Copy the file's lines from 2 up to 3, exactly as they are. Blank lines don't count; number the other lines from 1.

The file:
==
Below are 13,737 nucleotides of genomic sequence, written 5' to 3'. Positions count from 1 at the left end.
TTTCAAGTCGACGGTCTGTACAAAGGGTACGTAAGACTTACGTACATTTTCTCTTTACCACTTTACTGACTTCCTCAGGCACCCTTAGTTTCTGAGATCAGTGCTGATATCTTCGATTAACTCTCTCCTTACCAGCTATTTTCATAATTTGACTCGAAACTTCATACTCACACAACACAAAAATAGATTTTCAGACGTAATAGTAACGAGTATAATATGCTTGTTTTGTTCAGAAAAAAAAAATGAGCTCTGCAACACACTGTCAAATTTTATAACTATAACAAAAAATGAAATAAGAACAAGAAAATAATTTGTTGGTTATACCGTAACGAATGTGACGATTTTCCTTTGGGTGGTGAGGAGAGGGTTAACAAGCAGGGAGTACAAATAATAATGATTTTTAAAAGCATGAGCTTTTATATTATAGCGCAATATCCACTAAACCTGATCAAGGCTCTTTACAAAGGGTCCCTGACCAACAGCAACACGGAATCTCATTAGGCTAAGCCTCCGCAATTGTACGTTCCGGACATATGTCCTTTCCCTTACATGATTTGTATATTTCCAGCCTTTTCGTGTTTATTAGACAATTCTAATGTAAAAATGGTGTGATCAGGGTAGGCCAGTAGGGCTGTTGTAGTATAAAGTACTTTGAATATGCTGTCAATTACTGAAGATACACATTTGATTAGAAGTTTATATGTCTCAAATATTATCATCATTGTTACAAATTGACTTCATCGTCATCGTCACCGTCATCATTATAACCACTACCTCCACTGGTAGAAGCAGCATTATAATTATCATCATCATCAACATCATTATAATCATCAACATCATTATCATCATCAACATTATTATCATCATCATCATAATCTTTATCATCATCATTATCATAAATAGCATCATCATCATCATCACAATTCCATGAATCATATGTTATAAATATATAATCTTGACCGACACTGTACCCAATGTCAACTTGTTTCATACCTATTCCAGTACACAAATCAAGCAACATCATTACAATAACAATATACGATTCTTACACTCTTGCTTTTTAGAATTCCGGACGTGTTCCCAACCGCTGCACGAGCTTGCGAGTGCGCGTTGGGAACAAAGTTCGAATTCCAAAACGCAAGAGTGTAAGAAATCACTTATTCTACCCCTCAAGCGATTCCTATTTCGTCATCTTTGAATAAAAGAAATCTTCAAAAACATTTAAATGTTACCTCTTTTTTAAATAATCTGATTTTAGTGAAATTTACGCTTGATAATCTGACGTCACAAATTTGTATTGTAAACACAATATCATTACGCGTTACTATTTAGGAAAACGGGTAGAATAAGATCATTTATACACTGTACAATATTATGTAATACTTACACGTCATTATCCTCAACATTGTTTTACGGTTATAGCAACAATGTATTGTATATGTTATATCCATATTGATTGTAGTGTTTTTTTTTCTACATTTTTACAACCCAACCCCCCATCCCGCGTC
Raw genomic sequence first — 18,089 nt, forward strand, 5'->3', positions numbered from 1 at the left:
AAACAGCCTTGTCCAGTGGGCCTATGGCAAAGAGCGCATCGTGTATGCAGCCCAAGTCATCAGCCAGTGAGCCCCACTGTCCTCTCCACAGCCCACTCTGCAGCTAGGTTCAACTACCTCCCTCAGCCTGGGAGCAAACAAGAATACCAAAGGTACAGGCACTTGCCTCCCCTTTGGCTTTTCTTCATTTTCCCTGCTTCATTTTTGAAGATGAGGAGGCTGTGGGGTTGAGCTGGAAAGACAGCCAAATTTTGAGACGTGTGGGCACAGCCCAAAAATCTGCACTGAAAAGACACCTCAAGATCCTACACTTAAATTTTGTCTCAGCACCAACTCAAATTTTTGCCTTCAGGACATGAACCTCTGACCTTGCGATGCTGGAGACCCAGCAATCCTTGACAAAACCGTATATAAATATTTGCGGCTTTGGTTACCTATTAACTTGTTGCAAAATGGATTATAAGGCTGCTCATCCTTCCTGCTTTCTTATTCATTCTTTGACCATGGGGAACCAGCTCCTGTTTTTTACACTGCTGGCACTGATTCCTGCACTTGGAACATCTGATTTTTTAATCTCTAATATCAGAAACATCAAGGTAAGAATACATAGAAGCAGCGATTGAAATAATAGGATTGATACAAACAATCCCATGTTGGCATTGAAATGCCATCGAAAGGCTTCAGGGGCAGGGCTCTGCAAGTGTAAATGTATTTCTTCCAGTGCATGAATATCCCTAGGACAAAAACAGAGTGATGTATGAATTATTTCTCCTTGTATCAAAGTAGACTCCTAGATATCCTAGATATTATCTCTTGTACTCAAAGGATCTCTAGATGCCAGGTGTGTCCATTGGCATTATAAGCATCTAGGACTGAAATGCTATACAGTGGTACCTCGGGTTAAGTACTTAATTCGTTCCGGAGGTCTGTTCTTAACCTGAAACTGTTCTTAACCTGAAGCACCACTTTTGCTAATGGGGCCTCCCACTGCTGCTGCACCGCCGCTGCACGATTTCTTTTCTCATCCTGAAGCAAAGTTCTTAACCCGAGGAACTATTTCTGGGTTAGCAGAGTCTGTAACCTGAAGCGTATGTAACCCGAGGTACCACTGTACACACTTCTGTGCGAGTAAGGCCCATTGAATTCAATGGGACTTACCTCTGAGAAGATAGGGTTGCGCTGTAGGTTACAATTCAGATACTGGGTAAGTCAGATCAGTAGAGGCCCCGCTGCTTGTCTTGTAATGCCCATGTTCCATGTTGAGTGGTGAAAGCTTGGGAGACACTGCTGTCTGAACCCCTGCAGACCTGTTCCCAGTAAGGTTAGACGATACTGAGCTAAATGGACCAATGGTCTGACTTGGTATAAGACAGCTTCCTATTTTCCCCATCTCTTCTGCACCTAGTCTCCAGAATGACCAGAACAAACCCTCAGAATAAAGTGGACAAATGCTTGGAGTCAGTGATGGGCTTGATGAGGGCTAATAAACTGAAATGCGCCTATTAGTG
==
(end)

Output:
TTTCAAGTCGACGGTCTGTACAAAGGGTACGTAAGACTTACGTACATTTTCTCTTTACCACTTTACTGACTTCCTCAGGCACCCTTAGTTTCTGAGATCAGTGCTGATATCTTCGATTAACTCTCTCCTTACCAGCTATTTTCATAATTTGACTCGAAACTTCATACTCACACAACACAAAAATAGATTTTCAGACGTAATAGTAACGAGTATAATATGCTTGTTTTGTTCAGAAAAAAAAAATGAGCTCTGCAACACACTGTCAAATTTTATAACTATAACAAAAAATGAAATAAGAACAAGAAAATAATTTGTTGGTTATACCGTAACGAATGTGACGATTTTCCTTTGGGTGGTGAGGAGAGGGTTAACAAGCAGGGAGTACAAATAATAATGATTTTTAAAAGCATGAGCTTTTATATTATAGCGCAATATCCACTAAACCTGATCAAGGCTCTTTACAAAGGGTCCCTGACCAACAGCAACACGGAATCTCATTAGGCTAAGCCTCCGCAATTGTACGTTCCGGACATATGTCCTTTCCCTTACATGATTTGTATATTTCCAGCCTTTTCGTGTTTATTAGACAATTCTAATGTAAAAATGGTGTGATCAGGGTAGGCCAGTAGGGCTGTTGTAGTATAAAGTACTTTGAATATGCTGTCAATTACTGAAGATACACATTTGATTAGAAGTTTATATGTCTCAAATATTATCATCATTGTTACAAATTGACTTCATCGTCATCGTCACCGTCATCATTATAACCACTACCTCCACTGGTAGAAGCAGCATTATAATTATCATCATCATCAACATCATTATAATCATCAACATCATTATCATCATCAACATTATTATCATCATCATCATAATCTTTATCATCATCATTATCATAAATAGCATCATCATCATCATCACAATTCCATGAATCATATGTTATAAATATATAATCTTGACCGACACTGTACCCAATGTCAACTTGTTTCATACCTATTCCAGTACACAAATCAAGCAACATCATTACAATAACAATATACGATTCTTACACTCTTGCTTTTTAGAATTCCGGACGTGTTCCCAACCGCTGCACGAGCTTGCGAGTGCGCGTTGGGAACAAAGTTCGAATTCCAAAACGCAAGAGTGTAAGAAATCACTTATTCTACCCCTCAAGCGATTCCTATTTCGTCATCTTTGAATAAAAGAAATCTTCAAAAACATTTAAATGTTACCTCTTTTTTAAATAATCTGATTTTAGTGAAATTTACGCTTGATAATCTGACGTCACAAATTTGTATTGTAAACACAATATCATTACGCGTTACTATTTAGGAAAACGGGTAGAATAAGATCATTTATACACTGTACAATATTATGTAATACTTACACGTCATTATCCTCAACATTGTTTTACGGTTATAGCAACAATGTATTGTATATGTTATATCCATATTGATTGTAGTGTTTTTTTTTCTACATTTTTACAACCCAACCCCCCATCCCGCGTC
Raw genomic sequence first — 18,089 nt, forward strand, 5'->3', positions numbered from 1 at the left: